Now, I knew we were shooting for a May release when I booked the time back about a year ago. I wanted to make a summertime album and I wanted there to be enough time to get it out there so it could be in people's cars and on their iPods and iPhones and everywhere else. There is a lot of work to be done in the planning way above and beyond the actually writing, rehearsing and recording stages. It's sort of a full time job.

But I also knew that I wanted to have our release show at the Iron Horse again. It's a great music hall that holds about 200 people and I've played on its stage in varying configurations many, many times since moving to the Valley in 1991.

I remember the first time I ever went there to an open mic night one summer night in, let's say, 1992. It was such a popular thing to do and there was always more people who wanted to perform than slots for them. So they would have would be performers put names in a hat and a few would get picked out to play. If you wanted to you could ensure a slot for next week by agreeing to put up posters all around town. This was a long time before the internet pervaded people's lives and print media and community bulletin boards was the way to get the news out.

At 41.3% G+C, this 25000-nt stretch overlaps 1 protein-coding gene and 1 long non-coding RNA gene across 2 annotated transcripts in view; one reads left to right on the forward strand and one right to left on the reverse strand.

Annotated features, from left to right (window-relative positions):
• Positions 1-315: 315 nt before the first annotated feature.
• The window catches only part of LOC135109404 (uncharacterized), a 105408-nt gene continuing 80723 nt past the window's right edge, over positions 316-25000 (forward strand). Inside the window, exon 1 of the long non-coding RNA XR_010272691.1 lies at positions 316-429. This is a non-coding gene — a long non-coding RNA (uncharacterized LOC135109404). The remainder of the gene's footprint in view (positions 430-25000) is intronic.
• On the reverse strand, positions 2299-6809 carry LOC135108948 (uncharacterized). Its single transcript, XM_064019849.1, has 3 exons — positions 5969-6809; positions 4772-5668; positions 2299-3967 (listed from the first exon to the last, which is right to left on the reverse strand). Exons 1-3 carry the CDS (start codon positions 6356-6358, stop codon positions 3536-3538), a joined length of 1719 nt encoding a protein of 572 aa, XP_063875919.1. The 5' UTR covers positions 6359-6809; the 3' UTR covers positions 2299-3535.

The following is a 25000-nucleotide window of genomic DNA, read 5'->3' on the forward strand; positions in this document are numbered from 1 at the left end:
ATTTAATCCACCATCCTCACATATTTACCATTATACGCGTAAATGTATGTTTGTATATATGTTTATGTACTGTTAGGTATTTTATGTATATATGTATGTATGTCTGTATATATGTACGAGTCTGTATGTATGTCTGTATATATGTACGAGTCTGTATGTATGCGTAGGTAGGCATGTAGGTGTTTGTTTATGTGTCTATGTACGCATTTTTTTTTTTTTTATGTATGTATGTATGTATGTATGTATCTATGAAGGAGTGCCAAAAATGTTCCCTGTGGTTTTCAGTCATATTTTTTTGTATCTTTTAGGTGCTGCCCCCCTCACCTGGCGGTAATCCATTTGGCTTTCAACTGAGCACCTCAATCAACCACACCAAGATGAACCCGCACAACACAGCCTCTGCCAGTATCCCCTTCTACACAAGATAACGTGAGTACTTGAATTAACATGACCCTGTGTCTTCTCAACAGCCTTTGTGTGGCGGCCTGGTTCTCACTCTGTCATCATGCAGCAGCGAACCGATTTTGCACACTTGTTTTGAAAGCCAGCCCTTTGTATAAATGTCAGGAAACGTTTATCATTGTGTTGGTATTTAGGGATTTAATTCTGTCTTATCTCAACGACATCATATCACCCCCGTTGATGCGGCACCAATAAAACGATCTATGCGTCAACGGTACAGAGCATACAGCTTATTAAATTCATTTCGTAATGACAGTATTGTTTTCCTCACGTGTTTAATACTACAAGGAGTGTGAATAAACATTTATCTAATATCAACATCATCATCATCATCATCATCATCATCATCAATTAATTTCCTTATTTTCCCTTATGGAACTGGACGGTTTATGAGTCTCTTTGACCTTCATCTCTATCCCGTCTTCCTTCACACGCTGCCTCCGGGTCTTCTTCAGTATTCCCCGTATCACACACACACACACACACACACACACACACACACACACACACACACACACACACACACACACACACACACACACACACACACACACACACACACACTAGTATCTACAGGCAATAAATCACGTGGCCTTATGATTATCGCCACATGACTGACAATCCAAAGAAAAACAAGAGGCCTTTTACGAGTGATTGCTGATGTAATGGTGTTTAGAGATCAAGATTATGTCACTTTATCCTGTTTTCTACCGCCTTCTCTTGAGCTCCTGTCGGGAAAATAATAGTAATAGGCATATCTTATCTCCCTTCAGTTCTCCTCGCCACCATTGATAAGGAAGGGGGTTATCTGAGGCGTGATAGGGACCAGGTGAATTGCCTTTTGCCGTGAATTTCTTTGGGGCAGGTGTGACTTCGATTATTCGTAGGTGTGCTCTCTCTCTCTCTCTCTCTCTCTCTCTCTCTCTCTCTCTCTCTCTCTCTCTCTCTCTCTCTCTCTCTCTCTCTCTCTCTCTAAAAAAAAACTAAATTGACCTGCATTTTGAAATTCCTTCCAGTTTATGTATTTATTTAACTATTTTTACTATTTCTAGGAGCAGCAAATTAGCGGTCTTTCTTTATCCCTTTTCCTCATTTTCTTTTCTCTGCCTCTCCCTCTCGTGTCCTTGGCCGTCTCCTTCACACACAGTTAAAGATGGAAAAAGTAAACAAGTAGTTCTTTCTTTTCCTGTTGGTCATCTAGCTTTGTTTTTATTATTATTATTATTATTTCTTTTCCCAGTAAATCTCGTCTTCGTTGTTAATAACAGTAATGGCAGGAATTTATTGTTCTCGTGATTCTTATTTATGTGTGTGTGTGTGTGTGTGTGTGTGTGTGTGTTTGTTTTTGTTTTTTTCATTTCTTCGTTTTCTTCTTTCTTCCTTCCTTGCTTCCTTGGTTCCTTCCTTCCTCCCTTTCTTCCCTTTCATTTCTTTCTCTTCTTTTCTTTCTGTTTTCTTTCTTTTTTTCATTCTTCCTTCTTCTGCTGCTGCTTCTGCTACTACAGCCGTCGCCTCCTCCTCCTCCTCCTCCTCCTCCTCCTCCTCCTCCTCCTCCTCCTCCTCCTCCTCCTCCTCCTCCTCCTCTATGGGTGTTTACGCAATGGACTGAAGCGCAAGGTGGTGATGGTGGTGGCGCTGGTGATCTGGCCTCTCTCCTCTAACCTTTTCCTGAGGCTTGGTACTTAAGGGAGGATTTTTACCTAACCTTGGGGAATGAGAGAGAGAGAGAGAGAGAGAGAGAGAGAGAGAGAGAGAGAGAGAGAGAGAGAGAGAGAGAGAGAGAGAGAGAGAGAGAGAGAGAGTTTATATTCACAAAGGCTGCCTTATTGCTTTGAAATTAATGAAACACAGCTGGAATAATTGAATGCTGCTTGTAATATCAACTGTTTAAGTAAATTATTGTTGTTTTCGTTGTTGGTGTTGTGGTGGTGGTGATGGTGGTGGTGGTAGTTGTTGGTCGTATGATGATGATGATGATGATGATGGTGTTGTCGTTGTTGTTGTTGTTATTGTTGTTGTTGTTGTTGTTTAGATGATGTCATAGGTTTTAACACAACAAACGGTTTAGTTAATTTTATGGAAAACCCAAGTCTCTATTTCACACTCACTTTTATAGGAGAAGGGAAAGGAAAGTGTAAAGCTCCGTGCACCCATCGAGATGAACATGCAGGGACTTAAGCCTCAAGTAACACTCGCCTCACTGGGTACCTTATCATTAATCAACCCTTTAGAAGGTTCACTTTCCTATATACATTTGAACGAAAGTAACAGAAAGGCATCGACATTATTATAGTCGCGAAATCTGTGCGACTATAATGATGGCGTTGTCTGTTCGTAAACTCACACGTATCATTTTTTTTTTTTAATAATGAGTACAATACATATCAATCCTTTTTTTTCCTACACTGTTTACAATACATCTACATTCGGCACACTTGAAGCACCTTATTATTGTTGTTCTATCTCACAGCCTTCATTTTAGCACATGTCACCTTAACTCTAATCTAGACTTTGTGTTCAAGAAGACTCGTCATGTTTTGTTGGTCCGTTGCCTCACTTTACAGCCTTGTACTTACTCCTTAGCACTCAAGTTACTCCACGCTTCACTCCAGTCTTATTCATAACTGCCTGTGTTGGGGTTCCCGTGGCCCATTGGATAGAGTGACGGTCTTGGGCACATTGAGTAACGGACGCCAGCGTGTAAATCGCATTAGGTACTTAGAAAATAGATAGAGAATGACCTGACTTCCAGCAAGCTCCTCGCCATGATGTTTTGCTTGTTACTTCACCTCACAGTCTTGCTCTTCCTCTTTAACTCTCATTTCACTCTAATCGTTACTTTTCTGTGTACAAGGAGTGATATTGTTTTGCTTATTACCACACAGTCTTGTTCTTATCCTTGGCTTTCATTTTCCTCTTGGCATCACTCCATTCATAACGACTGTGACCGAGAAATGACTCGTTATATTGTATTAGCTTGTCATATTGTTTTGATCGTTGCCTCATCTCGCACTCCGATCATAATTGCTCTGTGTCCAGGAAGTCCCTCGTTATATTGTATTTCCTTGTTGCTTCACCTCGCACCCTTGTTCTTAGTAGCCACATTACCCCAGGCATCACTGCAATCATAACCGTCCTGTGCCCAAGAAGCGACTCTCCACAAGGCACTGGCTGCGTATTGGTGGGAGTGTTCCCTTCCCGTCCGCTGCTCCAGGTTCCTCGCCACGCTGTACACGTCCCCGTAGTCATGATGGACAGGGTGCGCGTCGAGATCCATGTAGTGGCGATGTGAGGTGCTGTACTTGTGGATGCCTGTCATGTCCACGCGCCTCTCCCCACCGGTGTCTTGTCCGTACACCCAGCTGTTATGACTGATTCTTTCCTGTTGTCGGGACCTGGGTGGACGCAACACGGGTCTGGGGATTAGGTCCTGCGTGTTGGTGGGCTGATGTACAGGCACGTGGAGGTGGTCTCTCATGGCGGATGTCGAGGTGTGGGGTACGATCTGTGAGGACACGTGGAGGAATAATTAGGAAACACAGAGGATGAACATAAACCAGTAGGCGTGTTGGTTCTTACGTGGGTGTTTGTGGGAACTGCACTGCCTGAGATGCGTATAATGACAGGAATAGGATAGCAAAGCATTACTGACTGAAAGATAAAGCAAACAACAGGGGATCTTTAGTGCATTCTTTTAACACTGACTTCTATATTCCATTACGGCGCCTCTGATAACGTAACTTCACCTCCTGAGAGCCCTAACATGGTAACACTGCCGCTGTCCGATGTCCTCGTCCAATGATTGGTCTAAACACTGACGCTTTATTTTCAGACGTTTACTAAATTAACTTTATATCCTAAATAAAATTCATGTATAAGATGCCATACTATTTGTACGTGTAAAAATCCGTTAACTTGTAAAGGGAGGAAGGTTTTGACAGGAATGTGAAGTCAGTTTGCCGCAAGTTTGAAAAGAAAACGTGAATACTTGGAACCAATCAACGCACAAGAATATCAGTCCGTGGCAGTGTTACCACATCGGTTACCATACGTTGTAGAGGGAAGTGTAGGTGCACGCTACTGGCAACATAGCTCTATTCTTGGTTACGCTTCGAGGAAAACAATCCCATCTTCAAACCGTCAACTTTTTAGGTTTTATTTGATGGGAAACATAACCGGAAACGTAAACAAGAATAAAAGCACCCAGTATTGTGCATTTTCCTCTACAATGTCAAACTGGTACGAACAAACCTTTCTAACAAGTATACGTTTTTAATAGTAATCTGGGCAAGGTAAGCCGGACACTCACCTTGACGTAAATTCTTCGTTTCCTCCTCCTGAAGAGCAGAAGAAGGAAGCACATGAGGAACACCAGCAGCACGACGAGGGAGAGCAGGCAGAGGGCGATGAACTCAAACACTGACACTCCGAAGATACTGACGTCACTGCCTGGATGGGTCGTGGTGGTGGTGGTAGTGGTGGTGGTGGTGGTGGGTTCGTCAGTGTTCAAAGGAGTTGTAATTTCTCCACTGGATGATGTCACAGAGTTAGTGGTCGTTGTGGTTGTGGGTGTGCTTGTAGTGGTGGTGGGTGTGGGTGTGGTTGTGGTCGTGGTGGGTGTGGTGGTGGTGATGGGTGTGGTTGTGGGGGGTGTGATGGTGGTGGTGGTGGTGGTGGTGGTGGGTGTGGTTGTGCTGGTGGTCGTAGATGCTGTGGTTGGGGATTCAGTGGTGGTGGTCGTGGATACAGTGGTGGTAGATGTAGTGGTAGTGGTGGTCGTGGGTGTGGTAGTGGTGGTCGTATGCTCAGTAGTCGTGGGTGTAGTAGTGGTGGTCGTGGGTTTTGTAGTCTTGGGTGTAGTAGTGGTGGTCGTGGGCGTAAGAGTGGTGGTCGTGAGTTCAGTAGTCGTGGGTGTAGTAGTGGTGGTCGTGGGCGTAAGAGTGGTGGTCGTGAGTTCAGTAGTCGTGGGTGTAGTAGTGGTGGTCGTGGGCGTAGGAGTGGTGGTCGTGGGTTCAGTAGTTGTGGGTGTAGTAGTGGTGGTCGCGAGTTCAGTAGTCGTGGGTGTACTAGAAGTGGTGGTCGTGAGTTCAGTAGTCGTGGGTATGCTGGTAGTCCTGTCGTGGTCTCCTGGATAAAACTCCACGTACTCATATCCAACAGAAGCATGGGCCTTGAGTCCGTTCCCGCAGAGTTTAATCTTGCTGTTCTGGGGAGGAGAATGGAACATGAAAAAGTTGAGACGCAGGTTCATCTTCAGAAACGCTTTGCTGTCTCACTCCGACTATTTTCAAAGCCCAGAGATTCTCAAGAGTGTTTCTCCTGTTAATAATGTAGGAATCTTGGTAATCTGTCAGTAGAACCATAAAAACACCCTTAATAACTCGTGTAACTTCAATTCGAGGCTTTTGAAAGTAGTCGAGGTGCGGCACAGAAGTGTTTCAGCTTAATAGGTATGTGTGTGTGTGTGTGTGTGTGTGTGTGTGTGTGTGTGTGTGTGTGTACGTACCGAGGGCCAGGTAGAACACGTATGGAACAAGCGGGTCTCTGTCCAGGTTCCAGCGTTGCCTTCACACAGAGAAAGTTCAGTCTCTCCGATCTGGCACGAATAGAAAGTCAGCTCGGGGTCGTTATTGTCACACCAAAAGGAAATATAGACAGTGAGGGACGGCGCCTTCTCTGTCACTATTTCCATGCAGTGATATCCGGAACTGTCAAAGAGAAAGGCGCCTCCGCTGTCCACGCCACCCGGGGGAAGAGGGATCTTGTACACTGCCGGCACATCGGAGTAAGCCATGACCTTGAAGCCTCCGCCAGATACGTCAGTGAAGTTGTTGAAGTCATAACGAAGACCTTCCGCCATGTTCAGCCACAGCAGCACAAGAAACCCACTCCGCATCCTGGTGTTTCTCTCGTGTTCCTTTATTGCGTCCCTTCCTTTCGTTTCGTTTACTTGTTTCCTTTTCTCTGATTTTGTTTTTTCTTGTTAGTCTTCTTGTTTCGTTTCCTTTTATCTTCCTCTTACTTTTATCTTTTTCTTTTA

I didn't get picked to perform that night and for the life of me I can't remember if I ever did. But I remember they had a notice in the newspaper ad that said something like, "This is a professional open mic. If you have not practiced or are not prepared we strongly discourage you from attempting to do so on this stage."

But this was the Iron Horse and it was the most prestigious stage in town. It had hosted some of music's biggest names and still does today, more than 40 years after opening its doors.

I was in a band back in the 1990s called Soup. We did the jammy rock thing but with solidly written songs. Sort of jam pop. I'll never forget when I got the call from our bassist who worked at the Iron Horse at the time. He said that the band scheduled that night had cancelled and they were looking for a replacement--somebody that might play for tips. He suggested our group and we all said okay.